The House Judiciary Committee’s Subcommittee on Courts, Intellectual Property, and the Internet today held Part II in a series of hearings to consider reforms to the Patent Trial and Appeal Board (PTAB) 10 years after it was created by the America Invents Act (AIA). The hearing, titled “The Patent Trial and Appeal Board After 10 Years, Part II: Implications of Adjudicating in an Agency Setting,” coincided with the release of a preliminary report by the U.S. Government Accountability Office (GAO) that was commissioned in June of last year by IP Subcommittee Chair Hank Johnson (D-GA) and Ranking Member Darrell Issa (R-CA) to investigate PTAB decision-making practices. The GAO’s preliminary findings revealed that “the majority of [administrative patent] judges (75 percent) surveyed by GAO responded that the oversight practiced by U.S. Patent and Trademark Office (USPTO) directors and PTAB management has affected their independence, with nearly a quarter citing a large effect on independence.”
This week in Washington IP news, the House Committee on the Judiciary’s IP Subcommittee takes a second look at the Patent Trial and Appeal Board after 10 years of existence, with a special focus on issues with adjudicating legal matters in an agency setting. The full House Judiciary Committee also hosts a hearing to explore government access to consumer personal data. Elsewhere, the Information Technology & Innovation Foundation debates ways that cultural changes at federal agencies can improve IT modernization efforts, and the U.S. Patent and Trademark Office hosts a Southeast Asia Intellectual Property Roadshow to educate business owners on how they can leverage their IP rights for business success in that region of the globe.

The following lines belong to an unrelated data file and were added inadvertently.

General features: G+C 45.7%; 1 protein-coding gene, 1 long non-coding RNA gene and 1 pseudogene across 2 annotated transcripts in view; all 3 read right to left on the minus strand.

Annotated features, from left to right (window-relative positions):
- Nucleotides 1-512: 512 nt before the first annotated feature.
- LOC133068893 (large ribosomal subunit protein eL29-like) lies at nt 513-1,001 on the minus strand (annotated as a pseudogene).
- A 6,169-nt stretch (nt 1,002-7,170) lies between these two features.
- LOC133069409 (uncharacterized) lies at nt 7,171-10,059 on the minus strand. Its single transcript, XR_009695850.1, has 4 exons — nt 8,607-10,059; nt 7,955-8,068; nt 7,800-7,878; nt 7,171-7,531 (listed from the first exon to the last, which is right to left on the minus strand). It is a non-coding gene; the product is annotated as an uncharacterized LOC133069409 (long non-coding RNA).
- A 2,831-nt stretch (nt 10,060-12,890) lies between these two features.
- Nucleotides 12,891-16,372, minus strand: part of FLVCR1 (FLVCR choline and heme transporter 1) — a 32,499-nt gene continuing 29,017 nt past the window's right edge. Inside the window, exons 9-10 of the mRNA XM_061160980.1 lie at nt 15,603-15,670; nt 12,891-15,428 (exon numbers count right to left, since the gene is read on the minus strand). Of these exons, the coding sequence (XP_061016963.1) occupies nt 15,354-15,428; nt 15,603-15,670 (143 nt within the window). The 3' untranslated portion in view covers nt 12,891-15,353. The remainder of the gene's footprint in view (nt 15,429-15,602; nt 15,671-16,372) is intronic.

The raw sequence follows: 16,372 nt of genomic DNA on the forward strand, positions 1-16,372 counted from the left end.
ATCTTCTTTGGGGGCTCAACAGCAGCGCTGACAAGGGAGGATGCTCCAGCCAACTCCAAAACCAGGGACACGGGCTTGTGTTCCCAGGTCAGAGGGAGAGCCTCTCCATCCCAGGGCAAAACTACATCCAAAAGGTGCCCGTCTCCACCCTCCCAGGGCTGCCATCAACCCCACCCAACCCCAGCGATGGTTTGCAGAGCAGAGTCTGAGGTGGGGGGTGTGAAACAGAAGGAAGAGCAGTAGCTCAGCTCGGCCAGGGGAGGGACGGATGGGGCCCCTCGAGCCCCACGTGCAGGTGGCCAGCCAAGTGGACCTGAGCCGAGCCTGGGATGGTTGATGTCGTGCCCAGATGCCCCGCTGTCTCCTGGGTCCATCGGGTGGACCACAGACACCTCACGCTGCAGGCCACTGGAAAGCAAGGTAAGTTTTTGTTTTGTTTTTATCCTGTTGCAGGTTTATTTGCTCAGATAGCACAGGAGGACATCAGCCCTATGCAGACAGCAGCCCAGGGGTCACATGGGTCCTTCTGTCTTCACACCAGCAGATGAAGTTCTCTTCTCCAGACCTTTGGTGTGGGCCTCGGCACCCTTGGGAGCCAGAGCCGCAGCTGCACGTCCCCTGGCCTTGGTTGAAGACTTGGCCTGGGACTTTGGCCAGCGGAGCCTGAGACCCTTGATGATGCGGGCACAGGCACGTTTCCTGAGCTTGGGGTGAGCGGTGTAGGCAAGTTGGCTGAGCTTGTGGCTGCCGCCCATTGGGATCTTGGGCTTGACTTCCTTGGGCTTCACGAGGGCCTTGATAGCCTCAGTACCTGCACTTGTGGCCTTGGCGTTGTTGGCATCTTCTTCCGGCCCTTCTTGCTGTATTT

Earlier this month, IP diversity advocacy group Invent Together announced that it had launched an online learning platform known as The Inventor’s Patent Academy (TIPA), an e-learning course designed in collaboration with Qualcomm to educate inventors from diverse and underrepresented backgrounds about the benefits of engaging with the U.S. patent system. This online academy is the latest of several efforts by Congress and patent system stakeholders in recent years to unlock the innovative potential of women, people of color, LGBTQIA, and low-income inventors to benefit the U.S. economy.
The idea of patented inventions brings to mind machines fully realized – flying contraptions and engines with gears and pistons operating in coherent symphony. When it comes to artificial intelligence (AI), there are no contraptions, no gears, no pistons, and in a lot of cases, no machines. AI inventors sound much more like philosophers theorizing about machines, rather than mechanics describing a machine. They use phrases like “predictive model” and “complexity module” that evoke little to no imagery or association with practical life whatsoever. The AI inventor’s ways are antithetical to the principles of patent writing, where inventions are described in terms of what does what, why, how, and how often.
Recently, we submitted comments for the record to the Senate Judiciary Committee’s IP Subcommittee in response to its June 22 hearing on the Patent Trial and Appeal Board (PTAB), titled: “The Patent Trial and Appeal Board: Examining Proposals to Address Predictability, Certainty and Fairness.” The hearing focused on Senator Leahy’s PTAB Reform Act, which among other changes, would eliminate the discretion of the Director to deny institution of an inter partes review (IPR) petition based on an earlier filed district court litigation involving the same patents, parties and issues. Here is the net of what we told them: